Staff Picks: Gold Teeth, Hawk Noses, Flying Cars


This Week’s Reading


Andy Thomas’s animation of bird sounds.

In 1924, Samuel Beckett, eighteen, lurked at a Sunday salon in Dublin, standing obtuse and silent against the wall, his head down as conversation breathed around him. Five years later, in 1929, in Paris, he sat silently on the edge of a circle of James Joyce’s acolytes, while “Shem” (Beckett’s affectionate sobriquet for Dublin’s literary master) held court. On a balmy afternoon, in 1932, he slouched into a corner during tea at Walter Lowenfels’s (a cheerful American—and failed publisher—in Paris’s literary society), where he sat “tall, thin, looking like a forest ranger in a Western.” Beckett’s dark form—I imagine him in the shadows of these parties, hunched, hawk-nose angled down, and blue eyes focused on a point—is a recurring image in the early chapters of Samuel Beckett, the 1978 biography by Deirdre Bair that I started reading this weekend. But these aren’t my only impressions of him. Bair was given unprecedented access to Beckett: the book was written while he was still alive, and though he didn’t give her any interviews, he allowed Bair to write to his friends and family, informing them that they should give her whatever they like. And so Beckett emerges—layered, brilliant, brooding, genius. —Caitlin Love

From the first page of Antonio di Benedetto’s 1956 novel Zama—in which the eponymous hero spies a monkey’s floating corpse “caught among the posts of the decrepit wharf … ready to go and not going”—a humid nimbus cloud of despair settles over the story, never to dissolve. Set in the Paraguay of the late eighteenth century, Zama follows a bureaucrat in his tortured efforts to secure a better position in far-off Buenos Aires, where he hopes to settle with his even-farther-off wife and children. Listless, phlegmatic, and increasingly horny, Zama wanders the lush country doing something close to nothing, watching almost distantly as he loses his moral compass. As a study in exile, paranoia, and the lonely tedium of quashed ambitions, this is great shit. But read it above all for the triumph of its style: Zama holds forth in deep, stewing paragraphs as pompous as they are incisive. It’s Sartre by way of J. Peterman, and in Esther Allen’s translation it still feels unique and alive. —Dan Piepenbring 


In April, Harper Perennial reissued a new paperback edition of Michael Chabon’s Summerland, the then-mysteriously underrated successor to his Pulitzer Prize–winning The Amazing Adventures of Kavalier and Clay. I always thought it was Chabon’s best, so its muted critical reception somewhat perplexed me. Granted, it’s an all-ages epic fantasy framed around summer-league baseball in Washington State—and on top of that, a Virgil-esque werefox, a tree that connects all worlds, and a flying car take center stage. In this reissue, Chabon writes an introductory essay that addresses a question he was often asked: Why did he write something so disorientingly eclectic? “I did believe in fairies,” it begins. “I did. I did.” He wrote Summerland, we learn, in grief: in 2000, he and his wife had to terminate a pregnancy. Through this book, he sought to recapture the magic he’d once believed in, back when he would search the woods behind his childhood home for signs of faerie rings. Such a loss, he suggests, “is and always has been the inheritance of every American … The way lost things had the power to both haunt and to exalt, to move and to reproach—that steered the book I decided to write, about fairies and baseball.” —Daniel Johnson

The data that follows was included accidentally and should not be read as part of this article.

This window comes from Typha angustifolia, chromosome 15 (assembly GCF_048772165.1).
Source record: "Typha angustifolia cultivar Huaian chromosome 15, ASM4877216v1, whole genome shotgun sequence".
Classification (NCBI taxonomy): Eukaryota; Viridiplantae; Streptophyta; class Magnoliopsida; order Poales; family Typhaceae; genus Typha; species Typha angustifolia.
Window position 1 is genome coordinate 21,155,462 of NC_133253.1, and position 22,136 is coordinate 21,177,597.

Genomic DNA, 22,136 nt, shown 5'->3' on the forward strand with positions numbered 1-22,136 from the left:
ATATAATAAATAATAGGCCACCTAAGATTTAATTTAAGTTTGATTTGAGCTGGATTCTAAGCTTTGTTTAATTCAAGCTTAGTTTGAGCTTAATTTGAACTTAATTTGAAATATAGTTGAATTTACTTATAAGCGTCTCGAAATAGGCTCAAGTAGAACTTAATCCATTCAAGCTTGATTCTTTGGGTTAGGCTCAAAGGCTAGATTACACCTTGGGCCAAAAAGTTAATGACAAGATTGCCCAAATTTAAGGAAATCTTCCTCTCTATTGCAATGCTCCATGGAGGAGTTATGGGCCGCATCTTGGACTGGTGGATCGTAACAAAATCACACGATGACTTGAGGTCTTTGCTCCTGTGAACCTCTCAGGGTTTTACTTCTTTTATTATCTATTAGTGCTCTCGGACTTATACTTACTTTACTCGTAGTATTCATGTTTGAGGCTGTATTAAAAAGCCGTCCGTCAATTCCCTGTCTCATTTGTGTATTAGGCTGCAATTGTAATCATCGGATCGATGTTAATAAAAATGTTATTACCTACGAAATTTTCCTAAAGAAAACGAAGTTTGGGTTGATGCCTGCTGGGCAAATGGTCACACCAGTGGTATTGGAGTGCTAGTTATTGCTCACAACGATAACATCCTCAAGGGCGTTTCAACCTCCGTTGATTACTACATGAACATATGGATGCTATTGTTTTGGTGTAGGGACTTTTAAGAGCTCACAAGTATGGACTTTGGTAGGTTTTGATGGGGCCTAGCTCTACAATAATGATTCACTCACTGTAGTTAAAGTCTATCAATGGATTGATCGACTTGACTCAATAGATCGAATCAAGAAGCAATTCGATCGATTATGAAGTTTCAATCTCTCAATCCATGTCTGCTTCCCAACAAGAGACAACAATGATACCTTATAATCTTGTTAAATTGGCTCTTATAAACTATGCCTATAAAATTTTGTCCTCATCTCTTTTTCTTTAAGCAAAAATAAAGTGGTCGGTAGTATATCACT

Nautilus’s latest issue is devoted to noise and the idea that an “unwanted sound or signal” might better be described as being unintentional (and perhaps more fruitful) than undesirable. In the early aughts, Stephon Alexander conducted postdoc work at London’s Imperial College and recalls leaving the annual quantum-gravity cocktail hour with a friend and an unknown man with a gold tooth. To Alexander’s surprise, the conversation between his friend and this “gold-toothed wonder” dipped into the physics of space-time, the mathematics of waves, and music. To his greater surprise, the stranger turned out to be Brian Eno. Eno’s “generative music,” or “an audible version of a moiré pattern,” invigorated Alexander’s research into the physics fundamental to the birth of the universe. “The initial vibration of the energy fields,” he concludes, “sonified throughout the space-time background like the vibrating body of an instrument, generating the first structure in our cosmos and then the first stars and eventually us.” As a kind of coda, I recommend listening to a recording made of protons whipping around inside the Large Hadron Collider—a sound akin to “something like mutated aquatic mammal sounds making a cameo on a Brian Eno composition.” —Nicole Rudick